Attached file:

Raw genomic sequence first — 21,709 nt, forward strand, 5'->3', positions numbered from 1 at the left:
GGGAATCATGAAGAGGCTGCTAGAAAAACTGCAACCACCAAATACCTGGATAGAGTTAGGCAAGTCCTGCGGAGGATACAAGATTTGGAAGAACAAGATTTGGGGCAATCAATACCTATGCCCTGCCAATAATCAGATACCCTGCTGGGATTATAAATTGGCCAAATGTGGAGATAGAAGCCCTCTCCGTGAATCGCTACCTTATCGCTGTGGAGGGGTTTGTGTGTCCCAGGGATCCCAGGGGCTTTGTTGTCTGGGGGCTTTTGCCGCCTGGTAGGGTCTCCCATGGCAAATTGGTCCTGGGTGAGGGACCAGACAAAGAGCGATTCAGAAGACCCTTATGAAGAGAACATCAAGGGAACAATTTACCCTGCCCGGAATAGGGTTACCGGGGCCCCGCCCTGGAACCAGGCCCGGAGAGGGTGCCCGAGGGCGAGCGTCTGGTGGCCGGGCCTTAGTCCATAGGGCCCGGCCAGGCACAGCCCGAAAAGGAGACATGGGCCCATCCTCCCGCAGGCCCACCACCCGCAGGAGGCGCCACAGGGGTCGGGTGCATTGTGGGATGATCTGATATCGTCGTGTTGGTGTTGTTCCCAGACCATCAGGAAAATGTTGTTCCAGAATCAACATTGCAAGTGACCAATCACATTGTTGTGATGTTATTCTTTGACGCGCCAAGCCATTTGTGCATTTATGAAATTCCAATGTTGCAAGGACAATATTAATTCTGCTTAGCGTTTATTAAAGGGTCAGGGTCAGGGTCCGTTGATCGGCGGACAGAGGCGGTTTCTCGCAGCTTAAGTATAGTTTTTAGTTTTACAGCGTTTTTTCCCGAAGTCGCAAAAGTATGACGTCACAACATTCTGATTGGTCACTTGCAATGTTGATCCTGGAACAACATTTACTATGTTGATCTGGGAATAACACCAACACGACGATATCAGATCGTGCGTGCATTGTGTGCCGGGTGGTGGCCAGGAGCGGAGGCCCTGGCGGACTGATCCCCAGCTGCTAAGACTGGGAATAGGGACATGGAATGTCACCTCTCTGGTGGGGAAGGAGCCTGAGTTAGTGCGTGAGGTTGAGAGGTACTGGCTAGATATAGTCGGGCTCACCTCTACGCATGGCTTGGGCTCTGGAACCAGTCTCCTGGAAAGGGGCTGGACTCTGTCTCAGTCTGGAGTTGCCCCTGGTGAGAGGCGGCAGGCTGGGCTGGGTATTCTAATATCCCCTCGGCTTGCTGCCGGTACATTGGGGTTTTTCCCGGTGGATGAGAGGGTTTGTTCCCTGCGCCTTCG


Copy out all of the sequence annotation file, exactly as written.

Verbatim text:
Raw genomic sequence first — 21,709 nt, forward strand, 5'->3', positions numbered from 1 at the left:
GGGAATCATGAAGAGGCTGCTAGAAAAACTGCAACCACCAAATACCTGGATAGAGTTAGGCAAGTCCTGCGGAGGATACAAGATTTGGAAGAACAAGATTTGGGGCAATCAATACCTATGCCCTGCCAATAATCAGATACCCTGCTGGGATTATAAATTGGCCAAATGTGGAGATAGAAGCCCTCTCCGTGAATCGCTACCTTATCGCTGTGGAGGGGTTTGTGTGTCCCAGGGATCCCAGGGGCTTTGTTGTCTGGGGGCTTTTGCCGCCTGGTAGGGTCTCCCATGGCAAATTGGTCCTGGGTGAGGGACCAGACAAAGAGCGATTCAGAAGACCCTTATGAAGAGAACATCAAGGGAACAATTTACCCTGCCCGGAATAGGGTTACCGGGGCCCCGCCCTGGAACCAGGCCCGGAGAGGGTGCCCGAGGGCGAGCGTCTGGTGGCCGGGCCTTAGTCCATAGGGCCCGGCCAGGCACAGCCCGAAAAGGAGACATGGGCCCATCCTCCCGCAGGCCCACCACCCGCAGGAGGCGCCACAGGGGTCGGGTGCATTGTGGGATGATCTGATATCGTCGTGTTGGTGTTGTTCCCAGACCATCAGGAAAATGTTGTTCCAGAATCAACATTGCAAGTGACCAATCACATTGTTGTGATGTTATTCTTTGACGCGCCAAGCCATTTGTGCATTTATGAAATTCCAATGTTGCAAGGACAATATTAATTCTGCTTAGCGTTTATTAAAGGGTCAGGGTCAGGGTCCGTTGATCGGCGGACAGAGGCGGTTTCTCGCAGCTTAAGTATAGTTTTTAGTTTTACAGCGTTTTTTCCCGAAGTCGCAAAAGTATGACGTCACAACATTCTGATTGGTCACTTGCAATGTTGATCCTGGAACAACATTTACTATGTTGATCTGGGAATAACACCAACACGACGATATCAGATCGTGCGTGCATTGTGTGCCGGGTGGTGGCCAGGAGCGGAGGCCCTGGCGGACTGATCCCCAGCTGCTAAGACTGGGAATAGGGACATGGAATGTCACCTCTCTGGTGGGGAAGGAGCCTGAGTTAGTGCGTGAGGTTGAGAGGTACTGGCTAGATATAGTCGGGCTCACCTCTACGCATGGCTTGGGCTCTGGAACCAGTCTCCTGGAAAGGGGCTGGACTCTGTCTCAGTCTGGAGTTGCCCCTGGTGAGAGGCGGCAGGCTGGGCTGGGTATTCTAATATCCCCTCGGCTTGCTGCCGGTACATTGGGGTTTTTCCCGGTGGATGAGAGGGTTTGTTCCCTGCGCCTTCG